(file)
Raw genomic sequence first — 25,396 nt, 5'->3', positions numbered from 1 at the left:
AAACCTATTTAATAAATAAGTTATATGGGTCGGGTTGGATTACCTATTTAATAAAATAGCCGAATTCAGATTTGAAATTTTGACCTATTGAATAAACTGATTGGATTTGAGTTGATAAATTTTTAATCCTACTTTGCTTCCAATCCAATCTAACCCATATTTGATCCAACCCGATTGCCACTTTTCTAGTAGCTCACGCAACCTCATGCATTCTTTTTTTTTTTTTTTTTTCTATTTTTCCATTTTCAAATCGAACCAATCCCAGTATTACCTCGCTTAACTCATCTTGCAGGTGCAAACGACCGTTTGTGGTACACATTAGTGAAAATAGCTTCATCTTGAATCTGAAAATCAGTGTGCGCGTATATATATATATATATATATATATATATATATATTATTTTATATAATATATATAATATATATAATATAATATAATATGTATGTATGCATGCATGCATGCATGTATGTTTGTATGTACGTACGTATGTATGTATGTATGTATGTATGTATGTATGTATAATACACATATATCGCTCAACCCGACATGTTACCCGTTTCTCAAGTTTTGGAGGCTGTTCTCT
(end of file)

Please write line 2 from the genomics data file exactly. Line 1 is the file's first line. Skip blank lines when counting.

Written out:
AAACCTATTTAATAAATAAGTTATATGGGTCGGGTTGGATTACCTATTTAATAAAATAGCCGAATTCAGATTTGAAATTTTGACCTATTGAATAAACTGATTGGATTTGAGTTGATAAATTTTTAATCCTACTTTGCTTCCAATCCAATCTAACCCATATTTGATCCAACCCGATTGCCACTTTTCTAGTAGCTCACGCAACCTCATGCATTCTTTTTTTTTTTTTTTTTTCTATTTTTCCATTTTCAAATCGAACCAATCCCAGTATTACCTCGCTTAACTCATCTTGCAGGTGCAAACGACCGTTTGTGGTACACATTAGTGAAAATAGCTTCATCTTGAATCTGAAAATCAGTGTGCGCGTATATATATATATATATATATATATATATATATATTATTTTATATAATATATATAATATATATAATATAATATAATATGTATGTATGCATGCATGCATGCATGTATGTTTGTATGTACGTACGTATGTATGTATGTATGTATGTATGTATGTATGTATAATACACATATATCGCTCAACCCGACATGTTACCCGTTTCTCAAGTTTTGGAGGCTGTTCTCT